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Decoding the Code of Student Conduct: guidelines on student demonstrations


The Code of Student Conduct does not have an official policy on student demonstrations. What is often referred to as the “protest policy” is actually a “Statement on Student Demonstration.” Recent events on the Hill and across the US have renewed discussions of guidelines for student demonstrations at St. Olaf.


The first important clarification is that there is not an official protest policy. Rather, the Statement on Student Demonstrations functions to remind students that the Code of Student Conduct and laws apply during protests. 


Conversations about the Statement and overhaul of the Code of Student Conduct as a whole occurred in 2021. In addition to the groups mentioned above, an outside reviewer, the General Counsel, and the Dean of Students Office were involved in these conversations. 


In an interview with The Olaf Messenger, also attended by President Susan Rundell Singer and Director of Public Relations Kat Dodge, General Counsel Carl Crosby Lehmann ʼ91 said, “The current statement on demonstrations was developed by a group of students, a group of faculty, a group of staff and it was in response to previous incidents where concerns were raised that the College’s policy was interfering with free speech rights.” 


At the time, there were several complaints from various students that the policy, intended to clarify student’s right to free speech, were limitations on their ability to protest. “We had a conversation back then about the fact that while some people saw it [the guidelines] as trying to hamper free speech, really the point behind it was to reaffirm people’s rights to free speech through peaceful and orderly protesting,” Crosby Lehmann said. “What students see now published is what the group decided was the best way of balancing that.”


“We wanted to step back and make sure we weren’t silencing, unintentionally, some voices over others,” Rundell Singer said about the changes. 


Another commonly misunderstood element of the College’s stance on protesting is the misconception that they must be approved of beforehand. This is not entirely true. When asked about if students should ask to protest, Crosby Lehmann said, “It’s not a bad idea.”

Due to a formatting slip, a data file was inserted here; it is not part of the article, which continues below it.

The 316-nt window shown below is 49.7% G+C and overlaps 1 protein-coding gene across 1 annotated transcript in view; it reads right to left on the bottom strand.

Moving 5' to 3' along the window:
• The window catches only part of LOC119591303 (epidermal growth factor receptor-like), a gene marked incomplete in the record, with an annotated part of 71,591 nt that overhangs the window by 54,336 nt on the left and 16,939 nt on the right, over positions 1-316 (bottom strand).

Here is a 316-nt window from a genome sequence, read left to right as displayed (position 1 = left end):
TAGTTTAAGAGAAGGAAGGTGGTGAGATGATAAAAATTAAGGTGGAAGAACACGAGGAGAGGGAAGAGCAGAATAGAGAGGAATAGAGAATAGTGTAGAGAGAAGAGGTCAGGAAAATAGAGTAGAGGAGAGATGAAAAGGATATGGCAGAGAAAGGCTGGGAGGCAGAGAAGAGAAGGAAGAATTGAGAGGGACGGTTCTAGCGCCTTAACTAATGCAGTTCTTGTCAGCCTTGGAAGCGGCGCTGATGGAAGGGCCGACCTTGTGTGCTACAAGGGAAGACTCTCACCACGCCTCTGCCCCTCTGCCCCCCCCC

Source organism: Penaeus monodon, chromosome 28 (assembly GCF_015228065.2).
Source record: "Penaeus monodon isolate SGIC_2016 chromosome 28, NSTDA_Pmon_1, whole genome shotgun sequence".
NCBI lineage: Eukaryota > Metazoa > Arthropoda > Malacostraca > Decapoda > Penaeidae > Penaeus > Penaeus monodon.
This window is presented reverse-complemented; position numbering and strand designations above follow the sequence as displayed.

“The Code of Conduct says, ‘ask ahead if you’re not sure,’” Susan Rundell Singer said. Crosby Lehmann added, “This is not an attempt to catch people, it’s an attempt to just keep an orderly campus for everyone. It would be helpful to help understand where the boundaries are and I know student life feels the same way.” 


Reserving spaces on campus for events is the norm and may be necessary for demonstrations that occupy specific locations, such as individual rooms. 


The statement distinguishes between peaceful and disruptive protests. In addition to following federal, state, and local laws, protests on campus must not interfere with College business. 


“I think people interpret ‘peaceful’ differently. Being unduly loud, disrupting academic settings, college business, that’s not a peaceful protest, that’s disruptive,” said Rundell Singer when speaking of examples for what constitutes as interfering with college business. “I think, like with anything, it’s where’s the line between expressing yourself, which we all ought to be able to do free without judgment, and negatively impacting someone else.”


She believes that peaceful protests and discussions are more conducive to change. “You have a better shot at change by productively engaging people. So, thinking about outcomes. And people have entirely different outcomes in mind, and that’s completely their choice,” Rundell Singer said. 


When asked to respond to the common belief that protests are supposed to be disruptive, Rundell Singer said, “There’s a whole continuum, and at different points, there’s different consequences. And you make a choice, knowingly make a choice about the consequence.”


Crosby Lehmann said the idea was brought up during the 2021 conversations about the Code of Student Conduct. “This sentiment that to be effective you need to be somewhat interfering, that’s, I guess, a choice individuals make about how they want to exercise, you know, the thing we came back to and I think it’s one of the first things in that statements, it’s what the students thought was important to put first, the notion that if you violate laws of policies that’s kind of the line that if it gets crossed there’s consequences,” Crosby Lehmann said.


On the topic of consequences, Rundell Singer and Crosby Lehmann said that those decisions are made by the Dean of Students office whom they trust to apply consequences equally. “If it wasn’t even across the board, that’d be a different conversation, but I’ve seen nothing to suggest it’s anything but ‘we need to treat all students equitably,’” Rundell Singer said. 

Students involved in on-campus demonstrations or who want to learn more can read the policy for themselves: For previous reporting on the protest policy at St. Olaf, including editorials and news stories, please refer to